The SOMA Hotel project included a 9-story luxury Hotel on a lot approximately 100ft x 180ft in the Mission Bay District in San Francisco CA. Foundation's scope of work included the installation of over 400 H-Piles and a sheet pile shoring system.

The Project:

Foundation was listed to install over 400 H-Piles to construct a new luxury hotel in San Francisco, CA.  Due to existing soil conditions and to reach bedrock material, driven H-Pile at lengths from 215ft – 230ft was the selected choice for the deep foundation scope.  To reach these depths, the H-Pile was installed in 3 separate pieces.  Thus, a total of 1,209 pieces were driven and 806 splices were made, respectively.

Since each pile cap needed to be excavated, Foundation design-built a sheet pile shoring system that provided an adequate, safe working environment.

  • 20 indicator piles were driven and each was PDA tested
  • Over 16,000 man-hours were logged with no safety incidents


  • Because of the less-than-ideal footprint of the job site, the erection of the crane and unloading of material overlapped into the surrounding public areas.
  • Delivery coordination of material.  Since Foundation was not provided a laydown area, it was critical for our team to administer the logistics each pile delivery.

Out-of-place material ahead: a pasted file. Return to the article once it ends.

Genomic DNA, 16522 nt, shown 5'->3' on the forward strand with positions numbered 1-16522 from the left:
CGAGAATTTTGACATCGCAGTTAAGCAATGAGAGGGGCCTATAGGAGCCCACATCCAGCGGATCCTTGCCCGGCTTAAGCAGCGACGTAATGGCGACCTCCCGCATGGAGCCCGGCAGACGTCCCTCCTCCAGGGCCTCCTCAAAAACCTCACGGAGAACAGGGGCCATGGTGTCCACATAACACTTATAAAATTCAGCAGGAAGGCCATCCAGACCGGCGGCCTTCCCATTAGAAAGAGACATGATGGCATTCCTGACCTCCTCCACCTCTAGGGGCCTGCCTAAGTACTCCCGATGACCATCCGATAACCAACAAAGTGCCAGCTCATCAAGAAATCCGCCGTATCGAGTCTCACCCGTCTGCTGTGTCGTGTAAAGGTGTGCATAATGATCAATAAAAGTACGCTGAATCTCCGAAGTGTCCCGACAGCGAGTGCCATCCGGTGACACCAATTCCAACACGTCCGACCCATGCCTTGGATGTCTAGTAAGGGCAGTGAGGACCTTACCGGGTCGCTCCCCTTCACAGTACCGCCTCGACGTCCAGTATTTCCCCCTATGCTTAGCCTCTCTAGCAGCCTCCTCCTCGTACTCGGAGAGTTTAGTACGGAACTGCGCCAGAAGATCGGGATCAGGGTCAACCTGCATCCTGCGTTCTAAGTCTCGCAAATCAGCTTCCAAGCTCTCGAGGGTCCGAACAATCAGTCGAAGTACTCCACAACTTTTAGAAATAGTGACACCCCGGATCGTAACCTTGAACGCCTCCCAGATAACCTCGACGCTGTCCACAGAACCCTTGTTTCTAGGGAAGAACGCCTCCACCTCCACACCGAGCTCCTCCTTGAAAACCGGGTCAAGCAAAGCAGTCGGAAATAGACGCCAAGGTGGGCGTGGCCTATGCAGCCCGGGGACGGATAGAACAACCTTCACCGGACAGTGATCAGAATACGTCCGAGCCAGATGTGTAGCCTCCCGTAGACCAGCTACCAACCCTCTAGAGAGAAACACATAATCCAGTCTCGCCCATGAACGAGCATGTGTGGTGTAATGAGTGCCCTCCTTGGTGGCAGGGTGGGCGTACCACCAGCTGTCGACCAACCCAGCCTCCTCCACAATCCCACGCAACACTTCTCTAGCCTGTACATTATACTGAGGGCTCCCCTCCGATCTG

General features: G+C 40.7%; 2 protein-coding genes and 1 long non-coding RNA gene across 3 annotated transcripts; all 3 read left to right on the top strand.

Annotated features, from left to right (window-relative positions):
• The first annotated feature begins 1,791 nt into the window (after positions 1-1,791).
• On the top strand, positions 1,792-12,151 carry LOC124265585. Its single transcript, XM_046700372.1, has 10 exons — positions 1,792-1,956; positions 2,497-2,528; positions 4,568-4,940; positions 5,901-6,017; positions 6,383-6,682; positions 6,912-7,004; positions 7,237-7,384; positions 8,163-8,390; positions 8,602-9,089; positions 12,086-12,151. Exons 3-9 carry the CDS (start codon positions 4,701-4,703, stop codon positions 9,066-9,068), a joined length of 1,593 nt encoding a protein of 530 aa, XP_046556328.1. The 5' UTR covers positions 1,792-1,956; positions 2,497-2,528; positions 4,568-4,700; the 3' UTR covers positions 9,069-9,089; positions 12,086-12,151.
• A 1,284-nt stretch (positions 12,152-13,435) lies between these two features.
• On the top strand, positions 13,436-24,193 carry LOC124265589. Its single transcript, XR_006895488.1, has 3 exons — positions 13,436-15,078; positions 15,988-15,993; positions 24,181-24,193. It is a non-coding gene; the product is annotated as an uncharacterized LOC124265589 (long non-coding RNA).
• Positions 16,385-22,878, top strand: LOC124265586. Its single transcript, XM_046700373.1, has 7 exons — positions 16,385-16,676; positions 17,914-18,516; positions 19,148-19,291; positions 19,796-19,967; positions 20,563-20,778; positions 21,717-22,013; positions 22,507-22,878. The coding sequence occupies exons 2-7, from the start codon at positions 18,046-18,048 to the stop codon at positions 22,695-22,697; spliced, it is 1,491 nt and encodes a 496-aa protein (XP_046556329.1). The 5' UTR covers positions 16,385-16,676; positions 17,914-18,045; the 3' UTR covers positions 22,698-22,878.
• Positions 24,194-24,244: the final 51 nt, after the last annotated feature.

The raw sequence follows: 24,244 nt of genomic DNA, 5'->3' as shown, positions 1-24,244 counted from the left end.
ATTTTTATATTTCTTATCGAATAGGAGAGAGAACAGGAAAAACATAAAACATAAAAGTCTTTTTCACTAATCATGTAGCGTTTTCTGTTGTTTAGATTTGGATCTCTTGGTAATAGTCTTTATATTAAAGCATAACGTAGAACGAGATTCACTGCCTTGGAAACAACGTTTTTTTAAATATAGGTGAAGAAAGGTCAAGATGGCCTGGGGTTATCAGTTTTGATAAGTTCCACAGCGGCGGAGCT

• Pile installation.  In detail, the project footprint was within 1′ of an existing structure.  As a result, at times, the H-Piles were installed within inches of that structure.  When driving these piles, there was no room for error.

Innovative Construction Techniques:

  • Due to noise constraints, pile driving could only occur Monday – Friday, 8 am – 5 pm.  As a result, Foundation prioritized daily productions to ensure the schedule was met.
  • Planning ahead which provided cost savings.  Since the sheet piles needed to be removed, Foundation worked with the contractor to leave heavy equipment on the project site.  This saved the owner additional costs of mobilizing equipment to extract the sheet pile.
  • Due to the PDA testing Foundation conducted it was discovered, along with Geotechnical and Structural Engineers, blow counts could be reduced from 120 blows per foot to 75 blows per foot.  This helped reduce the number of days on the project schedule.